Odd how places of one’s past crop up later in life. My paternal grandparents retired to an area on Lake Panasoffkee in Sumter County in central Florida, not far from Wildwood and near where the Sunshine State Parkway toll road begins at its intersection with I-75 about an hour north of Tampa.
I visited there from time to time during the late 1960s and through the 70s. It was a collection of motor homes, double-wide trailers modular homes around a lake with decent fishing and more than a few alligators.
Like most of Florida, that area was also ripe for development into more expansive retirement communities, like The Villages more inland east of Wildwood.
The Villages are a community of golf courses, planned neighborhoods and lavish landscapes where residents travel mostly by often-customized golf carts. It is 97 percent white and mostly Republican, including an old friend from my high school days in Floyd County who cut off contact more than two years ago because of disagreements about the president that I think is a corrupt con man, and he reveres.
So it was sad to see a man on a golf cart scream “white power” in a video posted from The Villages by Donald Trump, who calls the community “great people.”
Interesting observation, since the video showed a nasty, foul-mouthed clash between pro-Trump and anti-Trump residents of The Villages. While a man on one side yelled “White Power,” a woman on the other side repeatedly yelled “f–k Trump!”
It took the White House more than three hours to convince Trump to take down the tweet but neither he or the White House denounced white supremacy or racism. The the Republican Club of The Villages called the tweet “appalling.”
“In the video a man was yelling ‘White Power,’” the club said in a written statement. “This is NOT what we stand for and is NOT a reflection of Village residents. We must unite as a Country!”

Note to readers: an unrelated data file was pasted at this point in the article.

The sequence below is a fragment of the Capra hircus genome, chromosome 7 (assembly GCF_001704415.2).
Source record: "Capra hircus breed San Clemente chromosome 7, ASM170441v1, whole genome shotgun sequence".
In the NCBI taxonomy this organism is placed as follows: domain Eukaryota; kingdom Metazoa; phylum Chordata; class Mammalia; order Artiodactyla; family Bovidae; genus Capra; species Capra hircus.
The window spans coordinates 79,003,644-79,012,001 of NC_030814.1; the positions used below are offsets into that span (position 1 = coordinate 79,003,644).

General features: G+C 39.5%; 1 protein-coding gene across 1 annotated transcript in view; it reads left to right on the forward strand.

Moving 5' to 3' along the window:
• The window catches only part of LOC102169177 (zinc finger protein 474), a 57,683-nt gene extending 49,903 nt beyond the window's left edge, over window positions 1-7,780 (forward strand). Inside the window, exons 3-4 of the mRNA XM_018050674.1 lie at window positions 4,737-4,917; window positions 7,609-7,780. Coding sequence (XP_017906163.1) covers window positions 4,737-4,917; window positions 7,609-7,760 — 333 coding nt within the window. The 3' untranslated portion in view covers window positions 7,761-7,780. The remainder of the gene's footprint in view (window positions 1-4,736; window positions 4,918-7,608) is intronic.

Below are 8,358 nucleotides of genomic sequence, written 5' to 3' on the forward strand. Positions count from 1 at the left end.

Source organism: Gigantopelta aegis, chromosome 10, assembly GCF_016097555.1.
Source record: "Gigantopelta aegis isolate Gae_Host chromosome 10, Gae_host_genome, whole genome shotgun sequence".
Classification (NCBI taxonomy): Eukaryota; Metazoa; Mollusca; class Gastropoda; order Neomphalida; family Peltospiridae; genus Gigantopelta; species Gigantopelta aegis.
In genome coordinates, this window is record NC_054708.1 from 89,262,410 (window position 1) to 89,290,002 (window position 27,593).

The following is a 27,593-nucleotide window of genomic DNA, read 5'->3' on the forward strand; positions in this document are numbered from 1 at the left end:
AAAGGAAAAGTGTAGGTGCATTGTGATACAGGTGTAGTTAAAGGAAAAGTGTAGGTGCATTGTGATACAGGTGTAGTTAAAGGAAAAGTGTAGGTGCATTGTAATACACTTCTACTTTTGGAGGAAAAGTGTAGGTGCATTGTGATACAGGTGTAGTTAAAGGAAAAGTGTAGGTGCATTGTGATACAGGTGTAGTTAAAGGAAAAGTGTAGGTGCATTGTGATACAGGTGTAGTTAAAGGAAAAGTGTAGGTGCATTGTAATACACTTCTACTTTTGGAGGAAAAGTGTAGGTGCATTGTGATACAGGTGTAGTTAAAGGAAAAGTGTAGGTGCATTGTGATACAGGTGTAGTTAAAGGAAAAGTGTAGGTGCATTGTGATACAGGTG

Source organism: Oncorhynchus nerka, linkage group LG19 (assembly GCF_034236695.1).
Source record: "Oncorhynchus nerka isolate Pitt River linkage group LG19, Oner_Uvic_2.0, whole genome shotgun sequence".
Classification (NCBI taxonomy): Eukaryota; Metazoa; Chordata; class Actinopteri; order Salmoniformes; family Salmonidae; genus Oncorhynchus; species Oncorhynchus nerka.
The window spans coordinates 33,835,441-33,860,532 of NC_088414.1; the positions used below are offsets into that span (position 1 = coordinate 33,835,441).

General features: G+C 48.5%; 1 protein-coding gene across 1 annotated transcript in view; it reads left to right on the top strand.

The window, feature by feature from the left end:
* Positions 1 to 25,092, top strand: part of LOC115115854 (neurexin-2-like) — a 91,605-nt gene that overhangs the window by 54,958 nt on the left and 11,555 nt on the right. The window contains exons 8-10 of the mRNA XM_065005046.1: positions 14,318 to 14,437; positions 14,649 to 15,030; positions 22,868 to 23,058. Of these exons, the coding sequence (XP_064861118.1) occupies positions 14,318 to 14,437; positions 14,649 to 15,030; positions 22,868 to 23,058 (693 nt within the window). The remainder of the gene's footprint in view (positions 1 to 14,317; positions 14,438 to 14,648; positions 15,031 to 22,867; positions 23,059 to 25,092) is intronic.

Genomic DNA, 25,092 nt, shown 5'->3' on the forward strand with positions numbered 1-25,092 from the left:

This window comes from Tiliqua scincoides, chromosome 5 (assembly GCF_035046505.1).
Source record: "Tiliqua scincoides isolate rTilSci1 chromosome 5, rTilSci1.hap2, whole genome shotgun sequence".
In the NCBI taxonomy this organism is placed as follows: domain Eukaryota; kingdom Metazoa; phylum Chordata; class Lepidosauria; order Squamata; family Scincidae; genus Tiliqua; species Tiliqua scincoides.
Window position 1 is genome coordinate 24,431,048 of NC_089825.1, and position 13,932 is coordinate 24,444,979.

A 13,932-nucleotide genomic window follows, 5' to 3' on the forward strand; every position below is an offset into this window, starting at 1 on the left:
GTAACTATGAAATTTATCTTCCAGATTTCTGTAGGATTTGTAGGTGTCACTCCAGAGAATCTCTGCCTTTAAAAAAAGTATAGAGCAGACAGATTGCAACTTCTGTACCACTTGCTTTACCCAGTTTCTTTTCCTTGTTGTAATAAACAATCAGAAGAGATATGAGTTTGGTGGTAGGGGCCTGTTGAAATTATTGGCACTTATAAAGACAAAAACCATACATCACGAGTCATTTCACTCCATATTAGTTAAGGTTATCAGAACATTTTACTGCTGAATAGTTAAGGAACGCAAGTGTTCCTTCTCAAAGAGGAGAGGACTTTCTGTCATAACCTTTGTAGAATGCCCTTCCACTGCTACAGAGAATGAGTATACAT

A club spokesman for the GOP group, John Calandro, told the Washington Post that there was “no justification” for the comment and said it was “disappointing” that the video was shown.
“When you have a community like ours, you don’t like to have anybody cast it in a light that’s not favorable,” Calandro said, before adding that Trump continues to enjoy strong support among residents.
Andrew Blechman, author of “Leisureville: Adventures in a World Without Children,” a book about The Villages, says the area is a place where politicians like Trump know racist messages like his play well.
“The entire place is a pantomime of a make-believe sepia-toned fantasy of ‘the way America used to be and should be’ — where white people dominate, blacks are either nonexistent or nonthreatening domestics / low-wagers, and teens go to sock hops and jerk soda,” he said in an email to The Post, adding that he was not surprised by the views expressed in the video.
The president’s recent inflammatory remarks build upon a long history that includes promoting the racist conspiracy theory that former president Barack Obama was not born in the United States, deriding Mexican immigrants as criminals and pushing for a ban on Muslim immigration into the United States.
The steady stream of racist and offensive language from Trump has convinced many Americans that the president is a racist, according to recent polling.
And Trump has injected his derisive rhetoric into his handling of the coronavirus pandemic, twice referring to the respiratory disease that originated in China as the “kung flu.”
Lily Adams, a senior adviser to a super PAC supporting former vice president Joe Biden, the presumptive Democratic nominee, said “the fact that Donald Trump and the White House won’t even clear the bar of condemning white supremacy just shows how devoid of any morals things really have become.”–The Washington Post
I’m sorry I lost an old friend because of differences over Trump but the disdain I feel for a president that I feel has no soul, no morality and no values continues to grow. In this case, the love I have for America supersedes friendships.